The US defence department has denied that the military, during a joint defence exercise with Saudi Arabia, test-fired a submarine-launched ballistic missile capable of carrying nuclear warheads.
Jonathan Withington, a Pentagon spokesman, said on Wednesday that there was no launch of Trident or any other missile during the exercise, which began last week.
The denials came after wire services reported quoting an unnamed Western military official in Saudi Arabia on Wednesday that a Trident missile was launched out of the kingdom.
The official also said that Lieutenant-General Patrick O'Reilly, director of the Pentagon's Missile Defence Agency, attended the test launch.
The Pentagon confirmed that while O'Reilly was in the region last week, he did not attend a missile launch.
Robert Gates, the US defence secretary, discussed strengthening Saudi air and missile defence capabilities during a visit to the kingdom in March.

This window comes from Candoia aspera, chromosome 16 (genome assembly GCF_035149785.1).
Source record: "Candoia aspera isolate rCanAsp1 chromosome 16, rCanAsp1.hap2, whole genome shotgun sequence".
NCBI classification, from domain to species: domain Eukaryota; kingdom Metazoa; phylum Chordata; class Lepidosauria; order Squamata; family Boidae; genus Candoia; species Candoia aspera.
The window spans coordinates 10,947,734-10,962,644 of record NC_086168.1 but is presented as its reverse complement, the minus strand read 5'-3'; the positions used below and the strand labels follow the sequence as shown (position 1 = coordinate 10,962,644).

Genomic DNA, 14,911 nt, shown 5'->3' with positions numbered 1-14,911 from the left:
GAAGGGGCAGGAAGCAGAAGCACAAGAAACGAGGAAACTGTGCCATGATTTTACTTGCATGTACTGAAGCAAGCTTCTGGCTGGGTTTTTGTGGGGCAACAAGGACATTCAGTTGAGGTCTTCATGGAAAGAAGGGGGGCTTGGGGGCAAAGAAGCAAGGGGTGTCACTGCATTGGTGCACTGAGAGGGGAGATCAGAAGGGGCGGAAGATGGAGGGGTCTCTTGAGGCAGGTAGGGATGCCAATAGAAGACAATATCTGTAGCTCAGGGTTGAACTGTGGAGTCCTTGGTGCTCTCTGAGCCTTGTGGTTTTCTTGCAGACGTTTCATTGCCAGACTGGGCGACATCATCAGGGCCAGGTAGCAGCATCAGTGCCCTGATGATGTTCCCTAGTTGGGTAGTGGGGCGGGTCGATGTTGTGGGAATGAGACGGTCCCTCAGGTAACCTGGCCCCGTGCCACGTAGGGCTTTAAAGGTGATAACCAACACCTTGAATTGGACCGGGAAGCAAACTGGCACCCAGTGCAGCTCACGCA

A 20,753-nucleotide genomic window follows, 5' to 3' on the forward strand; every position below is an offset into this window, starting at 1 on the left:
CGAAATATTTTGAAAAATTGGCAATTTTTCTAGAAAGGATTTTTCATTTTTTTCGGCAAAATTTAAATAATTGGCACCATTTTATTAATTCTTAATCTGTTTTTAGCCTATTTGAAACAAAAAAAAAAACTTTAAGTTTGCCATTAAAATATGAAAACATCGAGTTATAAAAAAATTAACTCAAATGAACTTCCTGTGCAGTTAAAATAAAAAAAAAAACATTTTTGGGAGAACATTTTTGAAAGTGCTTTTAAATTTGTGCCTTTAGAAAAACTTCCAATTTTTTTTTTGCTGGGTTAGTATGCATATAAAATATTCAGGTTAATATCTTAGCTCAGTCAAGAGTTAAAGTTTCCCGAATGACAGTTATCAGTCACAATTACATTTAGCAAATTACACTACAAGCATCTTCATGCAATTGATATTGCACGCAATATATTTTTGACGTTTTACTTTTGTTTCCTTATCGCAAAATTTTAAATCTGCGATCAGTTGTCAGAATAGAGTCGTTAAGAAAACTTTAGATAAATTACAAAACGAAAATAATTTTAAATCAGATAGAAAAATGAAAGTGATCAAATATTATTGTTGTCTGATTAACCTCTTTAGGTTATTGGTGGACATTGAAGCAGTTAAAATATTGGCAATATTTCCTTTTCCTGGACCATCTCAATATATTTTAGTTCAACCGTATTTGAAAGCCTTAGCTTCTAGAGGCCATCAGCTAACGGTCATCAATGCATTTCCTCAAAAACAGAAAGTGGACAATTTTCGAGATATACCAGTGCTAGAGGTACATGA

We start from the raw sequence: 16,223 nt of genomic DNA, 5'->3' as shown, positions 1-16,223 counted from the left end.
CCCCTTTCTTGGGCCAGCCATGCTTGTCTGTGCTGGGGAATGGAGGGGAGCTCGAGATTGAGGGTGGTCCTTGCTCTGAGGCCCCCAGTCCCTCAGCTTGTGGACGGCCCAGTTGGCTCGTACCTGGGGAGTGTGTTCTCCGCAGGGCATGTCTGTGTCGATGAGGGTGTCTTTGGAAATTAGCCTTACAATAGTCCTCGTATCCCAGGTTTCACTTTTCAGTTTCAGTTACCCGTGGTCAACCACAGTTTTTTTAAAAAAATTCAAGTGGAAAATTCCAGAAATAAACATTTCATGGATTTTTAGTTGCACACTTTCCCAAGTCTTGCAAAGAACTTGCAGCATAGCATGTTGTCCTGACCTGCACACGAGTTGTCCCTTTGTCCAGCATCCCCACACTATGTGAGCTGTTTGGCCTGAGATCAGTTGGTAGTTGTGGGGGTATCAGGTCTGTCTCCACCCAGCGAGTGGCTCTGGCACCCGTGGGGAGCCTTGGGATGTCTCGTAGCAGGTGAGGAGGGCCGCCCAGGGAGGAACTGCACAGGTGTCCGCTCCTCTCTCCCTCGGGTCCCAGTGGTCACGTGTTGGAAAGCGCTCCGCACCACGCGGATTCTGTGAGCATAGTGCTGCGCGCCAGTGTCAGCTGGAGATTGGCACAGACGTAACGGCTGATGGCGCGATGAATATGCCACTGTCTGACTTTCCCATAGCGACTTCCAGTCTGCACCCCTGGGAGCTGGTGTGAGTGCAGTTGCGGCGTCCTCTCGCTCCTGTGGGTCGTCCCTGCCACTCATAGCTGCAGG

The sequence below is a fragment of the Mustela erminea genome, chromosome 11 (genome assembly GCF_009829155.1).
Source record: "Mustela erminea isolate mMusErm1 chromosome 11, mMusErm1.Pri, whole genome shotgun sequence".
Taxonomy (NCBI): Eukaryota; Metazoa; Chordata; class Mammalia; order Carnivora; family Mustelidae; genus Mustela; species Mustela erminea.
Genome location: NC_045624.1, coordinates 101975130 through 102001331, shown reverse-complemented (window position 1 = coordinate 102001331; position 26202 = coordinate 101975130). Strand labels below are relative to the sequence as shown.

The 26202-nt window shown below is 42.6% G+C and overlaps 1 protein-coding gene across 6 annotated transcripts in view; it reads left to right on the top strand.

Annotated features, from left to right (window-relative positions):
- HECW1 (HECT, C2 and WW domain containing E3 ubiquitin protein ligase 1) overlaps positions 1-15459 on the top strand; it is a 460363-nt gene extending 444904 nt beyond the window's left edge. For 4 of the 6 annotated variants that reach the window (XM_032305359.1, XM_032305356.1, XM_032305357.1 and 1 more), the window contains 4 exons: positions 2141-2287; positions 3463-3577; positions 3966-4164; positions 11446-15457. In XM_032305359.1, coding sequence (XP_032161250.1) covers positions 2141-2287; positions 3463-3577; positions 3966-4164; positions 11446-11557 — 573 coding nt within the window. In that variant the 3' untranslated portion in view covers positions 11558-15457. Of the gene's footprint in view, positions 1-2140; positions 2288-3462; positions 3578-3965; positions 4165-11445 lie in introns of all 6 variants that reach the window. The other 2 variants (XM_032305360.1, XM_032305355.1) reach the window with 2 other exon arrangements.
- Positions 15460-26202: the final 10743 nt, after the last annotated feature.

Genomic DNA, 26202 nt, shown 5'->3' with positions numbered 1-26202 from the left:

This was part of a broader US effort to boost security in the Gulf in the face of Iran's expanding arsenal of ballistic missiles.
Iran's missile programme, like its nuclear work, is of major concern to the US and certain Arab states wary of Tehran's growing influence in the region.
The US has promised to speed up weapons sales, including missile-defence hardware, to Saudi Arabia and other Gulf nations, which have bought billions of dollars worth of American weapons in recent years.
They are trying to reassure Gulf allies by buttressing its defence systems with upgraded Patriot missiles on land and more US navy ships in the Gulf, capable of destroying missiles in flight.
The Patriot missile systems, which originally were deployed in the region to shoot down aircraft, have now been upgraded to hit missiles in flight.
Prince Khaled bin Sultan, the Saudi deputy defence minister, said on Monday that Saudi and US warplanes would carry out joint training exercises.